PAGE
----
Friday, February 10, 2017

From the Probate Files: Jeremiah Warren's Executors vs. Jesse T.S. Warren

If you've been following Great Great Great Uncle Jeremiah Warren's probate in the blog, you may recall that in his will's seventh bequest was to his nephew (and my great great grandfather) Jesse T. Warren. Let's let the Georgia Supreme Court explain the situation:

The next paragraphs (which I'm not including here) quote from Jeremiah's Item 10th, then we're given more information about the matter which we weren't aware of.

I assume Lott Harton, his uncle by marriage to Susan Warren, was named his guardian in 1833 because John P. Phillips had moved his family which included young Jesse T. to Troup County, Georgia, by then.

Returning to 1848:

Jesse T. won his original suit and this appeal was brought by Jesse G. Butts and John Graybill. What follows in the text are several pages of legal argument brought by the lawyers for both sides. Fortunately the index to the book clearly states the result although if you're really interested you can find the whole thing here.

I wonder how much my ancestor received as a result of this decision?

We do know more about what happened to Amy's son Mat* who may be one of these two men listed in the 1850 Slave Schedule.

[Township : District 21. 1850 U.S. Federal Census - Slave Schedules [database on-line]. Provo, UT, USA: Operations Inc, 2004. Original data: United States of America, Bureau of the Census. Seventh Census of the United States, 1850. Washington, D.C.: National Archives and Records Administration, 1850. M432, 1,009 rolls.]

All Supreme Court extracts in this post are taken from Georgia Reports, Volume 4, published in 1848 and available as a free e-book from Google.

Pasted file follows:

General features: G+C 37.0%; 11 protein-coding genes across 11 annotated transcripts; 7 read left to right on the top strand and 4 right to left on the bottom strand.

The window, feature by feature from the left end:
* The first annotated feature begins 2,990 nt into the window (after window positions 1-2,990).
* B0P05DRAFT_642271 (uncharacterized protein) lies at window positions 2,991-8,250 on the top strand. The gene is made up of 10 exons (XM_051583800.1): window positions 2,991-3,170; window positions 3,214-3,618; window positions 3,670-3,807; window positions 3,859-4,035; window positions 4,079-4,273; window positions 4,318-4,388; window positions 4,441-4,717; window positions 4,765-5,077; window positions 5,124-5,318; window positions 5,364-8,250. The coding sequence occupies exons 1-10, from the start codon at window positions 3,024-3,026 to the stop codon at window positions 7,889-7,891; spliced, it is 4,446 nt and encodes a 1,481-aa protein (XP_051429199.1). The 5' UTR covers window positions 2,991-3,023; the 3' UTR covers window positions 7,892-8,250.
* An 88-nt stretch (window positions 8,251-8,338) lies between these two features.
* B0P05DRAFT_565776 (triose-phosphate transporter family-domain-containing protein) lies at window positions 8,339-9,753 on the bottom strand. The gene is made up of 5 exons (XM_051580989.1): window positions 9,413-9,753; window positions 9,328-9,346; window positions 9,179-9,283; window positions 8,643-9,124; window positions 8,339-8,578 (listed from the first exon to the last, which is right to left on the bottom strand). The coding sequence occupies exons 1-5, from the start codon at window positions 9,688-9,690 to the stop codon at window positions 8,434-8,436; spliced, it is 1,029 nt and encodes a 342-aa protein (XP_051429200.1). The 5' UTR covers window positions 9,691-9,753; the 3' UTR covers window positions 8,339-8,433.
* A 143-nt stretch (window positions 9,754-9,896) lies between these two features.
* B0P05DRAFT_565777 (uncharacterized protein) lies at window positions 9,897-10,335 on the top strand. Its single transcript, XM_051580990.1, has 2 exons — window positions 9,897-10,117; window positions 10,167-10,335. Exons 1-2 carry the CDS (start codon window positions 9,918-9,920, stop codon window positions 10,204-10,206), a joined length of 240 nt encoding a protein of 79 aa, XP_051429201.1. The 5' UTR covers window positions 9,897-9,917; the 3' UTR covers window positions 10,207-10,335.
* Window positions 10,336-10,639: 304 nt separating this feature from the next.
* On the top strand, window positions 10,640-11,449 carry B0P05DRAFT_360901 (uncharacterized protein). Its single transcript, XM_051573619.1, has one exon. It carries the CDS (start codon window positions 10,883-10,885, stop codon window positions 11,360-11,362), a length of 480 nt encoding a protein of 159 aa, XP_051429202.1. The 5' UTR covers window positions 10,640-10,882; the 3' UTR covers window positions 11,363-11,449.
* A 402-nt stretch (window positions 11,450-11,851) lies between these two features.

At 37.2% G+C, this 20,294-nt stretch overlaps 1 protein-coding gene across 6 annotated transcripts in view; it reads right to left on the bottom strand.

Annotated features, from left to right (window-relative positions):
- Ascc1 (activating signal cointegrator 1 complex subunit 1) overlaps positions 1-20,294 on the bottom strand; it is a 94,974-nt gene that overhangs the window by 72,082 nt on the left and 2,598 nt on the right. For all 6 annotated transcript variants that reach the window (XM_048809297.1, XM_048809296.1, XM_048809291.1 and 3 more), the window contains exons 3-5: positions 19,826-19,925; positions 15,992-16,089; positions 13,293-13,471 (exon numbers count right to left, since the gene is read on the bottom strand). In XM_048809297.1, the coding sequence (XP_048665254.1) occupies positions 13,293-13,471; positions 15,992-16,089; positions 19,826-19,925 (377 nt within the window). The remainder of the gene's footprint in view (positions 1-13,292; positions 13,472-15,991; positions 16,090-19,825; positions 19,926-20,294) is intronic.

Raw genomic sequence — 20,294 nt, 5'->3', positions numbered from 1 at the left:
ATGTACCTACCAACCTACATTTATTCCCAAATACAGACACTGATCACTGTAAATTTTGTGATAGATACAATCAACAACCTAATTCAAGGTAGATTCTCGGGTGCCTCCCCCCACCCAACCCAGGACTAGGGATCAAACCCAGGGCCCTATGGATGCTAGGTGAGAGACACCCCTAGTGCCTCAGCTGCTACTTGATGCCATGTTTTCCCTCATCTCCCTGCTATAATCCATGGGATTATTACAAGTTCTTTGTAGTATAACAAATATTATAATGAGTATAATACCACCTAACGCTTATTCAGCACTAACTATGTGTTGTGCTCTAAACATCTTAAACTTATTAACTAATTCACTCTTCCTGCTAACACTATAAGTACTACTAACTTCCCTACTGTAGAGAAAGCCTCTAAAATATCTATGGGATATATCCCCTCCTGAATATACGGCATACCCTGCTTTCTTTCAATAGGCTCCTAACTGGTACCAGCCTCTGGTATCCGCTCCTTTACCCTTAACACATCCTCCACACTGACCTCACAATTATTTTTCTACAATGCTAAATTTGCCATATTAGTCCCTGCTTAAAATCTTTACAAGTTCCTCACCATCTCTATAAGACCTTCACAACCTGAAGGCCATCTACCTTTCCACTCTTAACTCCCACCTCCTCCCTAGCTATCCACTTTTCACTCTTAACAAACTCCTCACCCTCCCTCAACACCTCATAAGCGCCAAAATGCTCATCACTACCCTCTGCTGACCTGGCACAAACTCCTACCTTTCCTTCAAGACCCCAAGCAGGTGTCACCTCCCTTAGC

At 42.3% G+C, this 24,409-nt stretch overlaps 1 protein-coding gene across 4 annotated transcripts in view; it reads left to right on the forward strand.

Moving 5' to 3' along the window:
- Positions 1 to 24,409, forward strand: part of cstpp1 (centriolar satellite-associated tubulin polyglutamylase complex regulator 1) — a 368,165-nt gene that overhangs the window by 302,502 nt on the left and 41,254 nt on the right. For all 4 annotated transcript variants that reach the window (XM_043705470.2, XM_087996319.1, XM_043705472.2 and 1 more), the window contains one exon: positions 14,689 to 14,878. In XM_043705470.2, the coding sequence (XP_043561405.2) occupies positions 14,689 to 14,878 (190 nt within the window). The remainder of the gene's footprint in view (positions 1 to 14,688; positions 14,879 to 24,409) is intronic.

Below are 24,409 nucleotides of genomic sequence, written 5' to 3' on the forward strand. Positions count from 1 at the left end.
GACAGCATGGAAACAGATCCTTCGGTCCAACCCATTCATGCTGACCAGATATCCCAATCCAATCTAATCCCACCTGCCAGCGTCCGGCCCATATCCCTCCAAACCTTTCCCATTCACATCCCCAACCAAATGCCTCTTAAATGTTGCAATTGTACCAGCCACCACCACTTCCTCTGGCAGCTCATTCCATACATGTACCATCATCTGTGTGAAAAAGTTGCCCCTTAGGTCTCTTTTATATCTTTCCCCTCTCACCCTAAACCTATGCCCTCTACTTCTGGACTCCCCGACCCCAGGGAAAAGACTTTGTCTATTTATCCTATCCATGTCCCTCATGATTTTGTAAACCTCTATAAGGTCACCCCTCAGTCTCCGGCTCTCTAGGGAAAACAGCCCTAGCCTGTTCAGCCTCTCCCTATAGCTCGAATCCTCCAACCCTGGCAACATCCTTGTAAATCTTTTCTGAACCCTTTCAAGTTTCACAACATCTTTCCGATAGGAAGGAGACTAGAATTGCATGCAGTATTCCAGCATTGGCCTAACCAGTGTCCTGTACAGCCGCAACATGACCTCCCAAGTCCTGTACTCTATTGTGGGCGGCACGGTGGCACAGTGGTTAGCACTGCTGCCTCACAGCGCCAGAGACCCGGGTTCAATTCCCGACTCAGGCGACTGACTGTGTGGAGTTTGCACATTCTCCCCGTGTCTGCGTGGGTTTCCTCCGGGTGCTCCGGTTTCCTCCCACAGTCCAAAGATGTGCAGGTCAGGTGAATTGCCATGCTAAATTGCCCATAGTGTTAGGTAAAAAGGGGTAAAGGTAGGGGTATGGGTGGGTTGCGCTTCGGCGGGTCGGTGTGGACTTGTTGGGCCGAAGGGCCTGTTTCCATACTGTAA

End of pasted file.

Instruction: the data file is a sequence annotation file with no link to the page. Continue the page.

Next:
That we know about this case is due to the generosity of our commenter Marco, who first directed my attention to it. Thanks again, Marco.

*We know this relationship from the inventory of Jeremiah's estate.

© 2017 Copyright, Christine Manczuk, All Rights Reserved.


  1. Happy to help.
    It's seems John Graybill was in court a lot about things like this.
    Do you think the Jeremiah's will tells Graybill to keep Mary and her children if he can't free them or give her to members of the Warren family.

  2. In his will Jeremiah didn't give any instructions on what to do if Mary and the six other people couldn't be freed. He explicitly says "if they can at any time be freed by the laws of the Country it is my will it shall be done" so he's not setting any time limit. We know from 1840 property tax records Graybill was still acting as Jeremiah's executor and 1 slave remained on the property, most likely Coleman or John serving as caretaker at that date. From the same record we can see that Butts doesn't appear to have been involved any more. I would think the Ptobate Court would have had to issue an order authorizinf the sale of the "Parker Place" and the dispersal of the people who were living there but I haven't been able to find them. Until the estate was judged completely settled Graybill and Butts would have been liable for the $40,000 bond they and a Warren (but I don't remember who) put up as executors. There should also be land records documenting the change in ownership. And there should have been a public, advertised sale but I haven't found that either.
    All this is a long way of saying that I think it was up to Graybill with the consent of the Probate Court to decide Mary's fate. We know what he did but we don't know what his motives were. And Mary is probably one of the 34 enslaved people he was taxed for in 1840 although we don't know about any of the others.
    By the way, you'd like to contact me directly instead of through these comments my email is